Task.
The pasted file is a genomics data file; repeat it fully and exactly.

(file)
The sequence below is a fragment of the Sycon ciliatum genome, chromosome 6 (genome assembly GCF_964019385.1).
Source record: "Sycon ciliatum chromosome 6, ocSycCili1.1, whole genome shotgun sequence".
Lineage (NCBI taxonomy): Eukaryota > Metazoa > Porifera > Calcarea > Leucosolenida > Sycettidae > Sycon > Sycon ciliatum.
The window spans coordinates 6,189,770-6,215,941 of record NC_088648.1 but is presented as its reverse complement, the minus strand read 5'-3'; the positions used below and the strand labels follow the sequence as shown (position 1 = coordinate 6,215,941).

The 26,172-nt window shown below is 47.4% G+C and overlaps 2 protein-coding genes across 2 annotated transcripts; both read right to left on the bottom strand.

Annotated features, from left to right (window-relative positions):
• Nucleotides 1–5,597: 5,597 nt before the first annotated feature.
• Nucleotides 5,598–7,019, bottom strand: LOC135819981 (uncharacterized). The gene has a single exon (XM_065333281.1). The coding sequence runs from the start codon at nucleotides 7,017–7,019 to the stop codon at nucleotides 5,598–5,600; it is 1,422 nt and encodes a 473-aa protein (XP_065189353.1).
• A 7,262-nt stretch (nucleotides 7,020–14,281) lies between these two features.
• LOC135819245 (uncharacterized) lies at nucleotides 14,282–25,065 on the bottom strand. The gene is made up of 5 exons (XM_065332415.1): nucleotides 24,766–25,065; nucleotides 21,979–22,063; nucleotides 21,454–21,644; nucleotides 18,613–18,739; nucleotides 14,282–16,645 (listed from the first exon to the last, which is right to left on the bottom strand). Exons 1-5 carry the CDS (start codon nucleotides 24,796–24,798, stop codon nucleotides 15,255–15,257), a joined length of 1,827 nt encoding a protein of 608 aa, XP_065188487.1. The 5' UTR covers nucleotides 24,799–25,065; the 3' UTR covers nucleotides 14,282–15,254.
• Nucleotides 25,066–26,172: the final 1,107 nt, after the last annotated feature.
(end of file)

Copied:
The sequence below is a fragment of the Sycon ciliatum genome, chromosome 6 (genome assembly GCF_964019385.1).
Source record: "Sycon ciliatum chromosome 6, ocSycCili1.1, whole genome shotgun sequence".
Lineage (NCBI taxonomy): Eukaryota > Metazoa > Porifera > Calcarea > Leucosolenida > Sycettidae > Sycon > Sycon ciliatum.
The window spans coordinates 6,189,770-6,215,941 of record NC_088648.1 but is presented as its reverse complement, the minus strand read 5'-3'; the positions used below and the strand labels follow the sequence as shown (position 1 = coordinate 6,215,941).

The 26,172-nt window shown below is 47.4% G+C and overlaps 2 protein-coding genes across 2 annotated transcripts; both read right to left on the bottom strand.

Annotated features, from left to right (window-relative positions):
• Nucleotides 1–5,597: 5,597 nt before the first annotated feature.
• Nucleotides 5,598–7,019, bottom strand: LOC135819981 (uncharacterized). The gene has a single exon (XM_065333281.1). The coding sequence runs from the start codon at nucleotides 7,017–7,019 to the stop codon at nucleotides 5,598–5,600; it is 1,422 nt and encodes a 473-aa protein (XP_065189353.1).
• A 7,262-nt stretch (nucleotides 7,020–14,281) lies between these two features.
• LOC135819245 (uncharacterized) lies at nucleotides 14,282–25,065 on the bottom strand. The gene is made up of 5 exons (XM_065332415.1): nucleotides 24,766–25,065; nucleotides 21,979–22,063; nucleotides 21,454–21,644; nucleotides 18,613–18,739; nucleotides 14,282–16,645 (listed from the first exon to the last, which is right to left on the bottom strand). Exons 1-5 carry the CDS (start codon nucleotides 24,796–24,798, stop codon nucleotides 15,255–15,257), a joined length of 1,827 nt encoding a protein of 608 aa, XP_065188487.1. The 5' UTR covers nucleotides 24,799–25,065; the 3' UTR covers nucleotides 14,282–15,254.
• Nucleotides 25,066–26,172: the final 1,107 nt, after the last annotated feature.